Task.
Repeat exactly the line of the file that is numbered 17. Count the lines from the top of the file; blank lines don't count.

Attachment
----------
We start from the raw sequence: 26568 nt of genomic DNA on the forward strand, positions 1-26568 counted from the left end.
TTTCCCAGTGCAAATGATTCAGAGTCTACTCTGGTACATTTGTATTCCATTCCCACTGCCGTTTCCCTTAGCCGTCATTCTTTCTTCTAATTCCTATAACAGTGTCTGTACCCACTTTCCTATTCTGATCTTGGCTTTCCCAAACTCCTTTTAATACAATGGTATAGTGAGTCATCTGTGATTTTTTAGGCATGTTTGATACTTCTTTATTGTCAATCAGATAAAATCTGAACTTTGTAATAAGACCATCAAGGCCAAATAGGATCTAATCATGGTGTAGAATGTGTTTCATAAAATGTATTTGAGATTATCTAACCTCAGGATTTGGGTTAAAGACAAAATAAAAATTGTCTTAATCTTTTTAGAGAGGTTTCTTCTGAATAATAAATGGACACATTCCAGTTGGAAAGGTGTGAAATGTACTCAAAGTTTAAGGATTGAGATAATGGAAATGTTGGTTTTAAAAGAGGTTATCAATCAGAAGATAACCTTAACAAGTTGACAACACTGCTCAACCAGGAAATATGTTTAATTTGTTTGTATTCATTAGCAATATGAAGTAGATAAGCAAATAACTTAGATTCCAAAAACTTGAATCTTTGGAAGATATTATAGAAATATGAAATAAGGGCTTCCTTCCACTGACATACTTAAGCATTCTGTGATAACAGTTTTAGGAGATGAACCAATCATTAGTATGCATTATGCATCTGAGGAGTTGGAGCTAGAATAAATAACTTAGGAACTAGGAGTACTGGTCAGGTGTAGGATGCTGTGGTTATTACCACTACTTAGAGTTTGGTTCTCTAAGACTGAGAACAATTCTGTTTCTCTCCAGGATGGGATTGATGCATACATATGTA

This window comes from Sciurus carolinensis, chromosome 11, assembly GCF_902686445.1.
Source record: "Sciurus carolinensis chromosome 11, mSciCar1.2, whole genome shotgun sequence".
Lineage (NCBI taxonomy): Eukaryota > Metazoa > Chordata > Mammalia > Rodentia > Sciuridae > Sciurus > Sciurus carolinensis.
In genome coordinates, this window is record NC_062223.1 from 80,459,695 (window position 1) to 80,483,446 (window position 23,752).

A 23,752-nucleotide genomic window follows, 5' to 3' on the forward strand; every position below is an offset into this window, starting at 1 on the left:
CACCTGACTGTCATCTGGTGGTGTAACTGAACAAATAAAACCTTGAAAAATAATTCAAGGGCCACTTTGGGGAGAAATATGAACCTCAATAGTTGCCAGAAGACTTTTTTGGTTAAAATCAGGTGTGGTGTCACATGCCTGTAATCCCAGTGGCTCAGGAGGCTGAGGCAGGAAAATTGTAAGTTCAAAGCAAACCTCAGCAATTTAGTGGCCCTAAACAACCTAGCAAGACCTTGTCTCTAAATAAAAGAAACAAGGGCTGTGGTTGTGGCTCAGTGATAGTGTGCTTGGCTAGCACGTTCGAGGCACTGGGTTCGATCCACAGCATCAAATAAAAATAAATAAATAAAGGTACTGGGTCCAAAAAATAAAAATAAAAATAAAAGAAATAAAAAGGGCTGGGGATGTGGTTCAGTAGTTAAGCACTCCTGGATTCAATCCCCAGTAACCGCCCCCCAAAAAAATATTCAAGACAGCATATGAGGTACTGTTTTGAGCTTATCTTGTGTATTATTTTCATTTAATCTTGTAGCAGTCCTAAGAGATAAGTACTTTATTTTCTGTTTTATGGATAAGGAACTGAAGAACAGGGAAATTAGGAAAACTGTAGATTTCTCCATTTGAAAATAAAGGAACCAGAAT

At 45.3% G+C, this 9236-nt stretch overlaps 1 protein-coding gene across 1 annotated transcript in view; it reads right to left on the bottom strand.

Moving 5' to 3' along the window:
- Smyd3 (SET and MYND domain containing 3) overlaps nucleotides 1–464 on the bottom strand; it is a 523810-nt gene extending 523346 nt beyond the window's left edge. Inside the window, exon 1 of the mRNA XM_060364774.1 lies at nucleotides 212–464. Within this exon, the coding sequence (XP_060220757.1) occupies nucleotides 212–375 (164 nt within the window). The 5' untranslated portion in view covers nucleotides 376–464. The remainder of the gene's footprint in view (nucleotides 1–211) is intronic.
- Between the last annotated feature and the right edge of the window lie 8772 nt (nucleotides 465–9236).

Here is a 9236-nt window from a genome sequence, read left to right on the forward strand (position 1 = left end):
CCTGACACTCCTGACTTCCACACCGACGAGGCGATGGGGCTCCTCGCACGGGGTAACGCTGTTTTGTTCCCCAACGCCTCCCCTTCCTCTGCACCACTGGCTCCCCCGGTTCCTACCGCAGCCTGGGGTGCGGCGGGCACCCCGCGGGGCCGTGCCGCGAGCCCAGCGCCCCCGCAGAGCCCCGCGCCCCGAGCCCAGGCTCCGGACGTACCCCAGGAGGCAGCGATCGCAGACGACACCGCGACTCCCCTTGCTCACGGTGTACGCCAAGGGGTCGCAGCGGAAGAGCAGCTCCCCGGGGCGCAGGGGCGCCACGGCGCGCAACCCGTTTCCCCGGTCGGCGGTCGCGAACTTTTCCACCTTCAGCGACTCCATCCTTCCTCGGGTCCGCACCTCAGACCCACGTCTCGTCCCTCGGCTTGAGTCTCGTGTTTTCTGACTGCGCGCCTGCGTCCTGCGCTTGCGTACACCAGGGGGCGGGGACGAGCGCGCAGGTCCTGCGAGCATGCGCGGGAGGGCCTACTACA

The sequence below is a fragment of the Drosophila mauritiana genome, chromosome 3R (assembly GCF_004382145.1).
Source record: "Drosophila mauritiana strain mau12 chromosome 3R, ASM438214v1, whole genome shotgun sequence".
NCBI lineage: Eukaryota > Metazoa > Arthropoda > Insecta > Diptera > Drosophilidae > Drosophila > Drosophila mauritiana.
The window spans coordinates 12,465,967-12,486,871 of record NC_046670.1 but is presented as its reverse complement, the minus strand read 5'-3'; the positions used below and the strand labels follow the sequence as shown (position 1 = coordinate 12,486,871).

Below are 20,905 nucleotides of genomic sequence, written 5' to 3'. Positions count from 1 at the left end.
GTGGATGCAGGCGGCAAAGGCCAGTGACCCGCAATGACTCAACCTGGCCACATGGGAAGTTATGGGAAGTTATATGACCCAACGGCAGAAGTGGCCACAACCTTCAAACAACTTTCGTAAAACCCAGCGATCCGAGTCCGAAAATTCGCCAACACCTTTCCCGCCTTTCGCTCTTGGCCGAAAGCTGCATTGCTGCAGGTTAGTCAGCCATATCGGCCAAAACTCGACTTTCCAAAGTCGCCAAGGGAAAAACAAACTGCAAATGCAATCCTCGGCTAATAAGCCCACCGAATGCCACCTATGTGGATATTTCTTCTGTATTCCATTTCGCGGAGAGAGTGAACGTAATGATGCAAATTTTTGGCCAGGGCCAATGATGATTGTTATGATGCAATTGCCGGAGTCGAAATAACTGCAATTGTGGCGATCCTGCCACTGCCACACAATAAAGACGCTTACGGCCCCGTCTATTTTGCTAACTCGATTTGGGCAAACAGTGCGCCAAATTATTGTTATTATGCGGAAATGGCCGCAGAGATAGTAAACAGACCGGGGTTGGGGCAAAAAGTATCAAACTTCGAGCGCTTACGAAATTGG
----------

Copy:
NCBI lineage: Eukaryota > Metazoa > Arthropoda > Insecta > Diptera > Drosophilidae > Drosophila > Drosophila mauritiana.